Document Type


Date of Original Version



Communication Studies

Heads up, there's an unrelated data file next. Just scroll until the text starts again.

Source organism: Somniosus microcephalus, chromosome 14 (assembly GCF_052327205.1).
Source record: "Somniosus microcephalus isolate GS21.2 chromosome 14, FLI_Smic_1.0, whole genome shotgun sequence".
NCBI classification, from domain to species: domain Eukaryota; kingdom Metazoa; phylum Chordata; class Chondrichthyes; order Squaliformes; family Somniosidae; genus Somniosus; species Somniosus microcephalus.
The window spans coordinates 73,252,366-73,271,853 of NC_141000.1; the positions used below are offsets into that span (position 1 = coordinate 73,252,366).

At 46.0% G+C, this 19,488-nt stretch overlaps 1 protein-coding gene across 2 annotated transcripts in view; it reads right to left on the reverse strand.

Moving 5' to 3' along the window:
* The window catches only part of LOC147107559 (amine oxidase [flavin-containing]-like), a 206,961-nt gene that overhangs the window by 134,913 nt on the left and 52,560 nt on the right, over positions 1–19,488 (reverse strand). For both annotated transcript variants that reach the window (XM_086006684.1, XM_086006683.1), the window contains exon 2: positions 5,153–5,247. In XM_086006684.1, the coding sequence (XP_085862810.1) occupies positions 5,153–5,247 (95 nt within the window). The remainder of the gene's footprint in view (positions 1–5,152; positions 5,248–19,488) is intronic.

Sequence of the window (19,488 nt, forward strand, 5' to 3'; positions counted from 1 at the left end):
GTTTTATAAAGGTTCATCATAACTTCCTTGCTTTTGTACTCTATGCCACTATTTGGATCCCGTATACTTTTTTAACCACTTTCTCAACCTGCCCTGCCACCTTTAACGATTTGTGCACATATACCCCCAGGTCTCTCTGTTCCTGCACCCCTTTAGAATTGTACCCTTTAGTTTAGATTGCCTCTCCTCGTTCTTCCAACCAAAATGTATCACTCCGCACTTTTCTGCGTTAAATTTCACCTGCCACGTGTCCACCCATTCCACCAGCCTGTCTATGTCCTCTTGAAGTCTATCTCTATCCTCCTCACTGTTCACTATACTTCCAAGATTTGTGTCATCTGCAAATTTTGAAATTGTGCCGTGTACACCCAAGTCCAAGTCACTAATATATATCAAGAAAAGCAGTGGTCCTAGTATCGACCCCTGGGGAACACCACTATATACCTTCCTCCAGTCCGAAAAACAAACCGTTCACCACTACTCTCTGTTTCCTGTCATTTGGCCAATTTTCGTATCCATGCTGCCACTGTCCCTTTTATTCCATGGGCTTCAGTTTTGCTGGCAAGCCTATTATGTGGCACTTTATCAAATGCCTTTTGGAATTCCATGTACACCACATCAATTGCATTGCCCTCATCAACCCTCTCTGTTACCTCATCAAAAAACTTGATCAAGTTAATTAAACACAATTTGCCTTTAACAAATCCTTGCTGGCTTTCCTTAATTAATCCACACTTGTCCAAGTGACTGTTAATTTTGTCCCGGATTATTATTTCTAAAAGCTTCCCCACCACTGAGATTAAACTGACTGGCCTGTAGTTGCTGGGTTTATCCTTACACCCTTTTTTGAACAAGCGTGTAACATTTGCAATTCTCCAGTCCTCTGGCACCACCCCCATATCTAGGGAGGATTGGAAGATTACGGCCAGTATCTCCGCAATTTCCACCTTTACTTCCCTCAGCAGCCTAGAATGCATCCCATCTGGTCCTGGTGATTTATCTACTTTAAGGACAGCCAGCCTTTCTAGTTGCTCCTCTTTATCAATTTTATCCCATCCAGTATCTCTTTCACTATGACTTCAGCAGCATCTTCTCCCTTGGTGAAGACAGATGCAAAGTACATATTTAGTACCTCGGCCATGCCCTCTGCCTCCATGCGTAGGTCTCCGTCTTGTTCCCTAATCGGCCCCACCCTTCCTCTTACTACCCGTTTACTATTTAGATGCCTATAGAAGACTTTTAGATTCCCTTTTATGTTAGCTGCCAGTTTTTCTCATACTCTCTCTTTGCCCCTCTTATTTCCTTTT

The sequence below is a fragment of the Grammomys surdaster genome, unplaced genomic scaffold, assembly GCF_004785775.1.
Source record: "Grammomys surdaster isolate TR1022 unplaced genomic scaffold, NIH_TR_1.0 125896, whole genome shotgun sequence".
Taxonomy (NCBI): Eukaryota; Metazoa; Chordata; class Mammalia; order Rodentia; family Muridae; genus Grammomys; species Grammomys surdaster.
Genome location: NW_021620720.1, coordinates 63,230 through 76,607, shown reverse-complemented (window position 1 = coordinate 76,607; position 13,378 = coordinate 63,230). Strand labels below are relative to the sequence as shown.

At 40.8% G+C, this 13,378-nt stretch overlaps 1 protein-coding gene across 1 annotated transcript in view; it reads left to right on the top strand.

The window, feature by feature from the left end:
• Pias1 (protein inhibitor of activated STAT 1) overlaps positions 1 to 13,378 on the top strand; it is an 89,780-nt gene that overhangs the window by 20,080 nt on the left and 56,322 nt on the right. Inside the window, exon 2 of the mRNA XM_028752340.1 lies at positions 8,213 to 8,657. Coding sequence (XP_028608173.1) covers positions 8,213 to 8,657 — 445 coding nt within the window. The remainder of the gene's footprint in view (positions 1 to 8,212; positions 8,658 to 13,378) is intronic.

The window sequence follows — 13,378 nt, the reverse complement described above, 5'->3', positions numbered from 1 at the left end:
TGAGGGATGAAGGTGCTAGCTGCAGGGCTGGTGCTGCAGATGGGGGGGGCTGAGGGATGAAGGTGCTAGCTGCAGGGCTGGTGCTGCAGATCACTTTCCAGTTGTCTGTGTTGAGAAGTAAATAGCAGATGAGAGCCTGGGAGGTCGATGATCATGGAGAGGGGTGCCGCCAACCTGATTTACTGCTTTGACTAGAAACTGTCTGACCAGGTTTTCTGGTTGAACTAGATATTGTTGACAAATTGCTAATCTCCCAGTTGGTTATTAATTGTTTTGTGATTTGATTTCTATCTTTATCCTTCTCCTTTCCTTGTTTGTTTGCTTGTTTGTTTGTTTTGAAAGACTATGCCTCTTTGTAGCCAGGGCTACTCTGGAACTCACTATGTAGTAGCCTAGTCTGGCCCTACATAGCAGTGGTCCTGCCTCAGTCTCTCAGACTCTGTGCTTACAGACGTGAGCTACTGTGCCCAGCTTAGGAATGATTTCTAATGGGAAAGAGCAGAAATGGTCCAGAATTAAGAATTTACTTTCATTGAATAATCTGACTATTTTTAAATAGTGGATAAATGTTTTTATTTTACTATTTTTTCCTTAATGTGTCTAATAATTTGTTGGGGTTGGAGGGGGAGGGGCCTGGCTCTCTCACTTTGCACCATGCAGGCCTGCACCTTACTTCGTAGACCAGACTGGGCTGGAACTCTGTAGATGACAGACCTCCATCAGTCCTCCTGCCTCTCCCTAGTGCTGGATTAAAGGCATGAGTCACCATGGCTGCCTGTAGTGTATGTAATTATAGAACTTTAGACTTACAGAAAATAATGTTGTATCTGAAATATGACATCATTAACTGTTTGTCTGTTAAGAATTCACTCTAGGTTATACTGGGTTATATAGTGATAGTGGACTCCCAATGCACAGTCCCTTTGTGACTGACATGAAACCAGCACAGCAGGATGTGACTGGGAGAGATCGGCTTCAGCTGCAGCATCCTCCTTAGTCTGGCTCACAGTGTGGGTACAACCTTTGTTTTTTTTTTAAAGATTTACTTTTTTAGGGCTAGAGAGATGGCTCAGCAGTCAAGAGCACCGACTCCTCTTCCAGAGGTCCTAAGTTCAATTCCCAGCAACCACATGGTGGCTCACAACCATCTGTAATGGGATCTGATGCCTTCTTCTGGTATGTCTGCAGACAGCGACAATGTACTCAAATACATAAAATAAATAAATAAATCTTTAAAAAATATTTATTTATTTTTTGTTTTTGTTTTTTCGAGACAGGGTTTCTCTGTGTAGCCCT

The arrival of the digital computer demanded a new spatial logic for performing arts ticketing. As late-20th-century box offices updated equipment, managers imagined a ticketing space that was open and airy, rather than closed and secure. Interactions between agents and audiences became collaborative, and ticket sales became central to marketing efforts. This article analyzes changes in the box office by historicizing the spaces of ticketing, drawing upon Bernhard Siegert’s notion of cultural techniques, reading a diagram from a 1993 ticketing guru’s book, and excavating archival and published materials bearing on performance spaces in Western Europe and North America. The article shows how technological, social, and political changes in the 1970s and ’80s led to a substantial shift in the interactions that inhabit paraperformative spaces. In a concluding gesture, the article shows that these changes are themselves transitory and have since been succeeded by the digital ticketing familiar to early-21st-century audiences.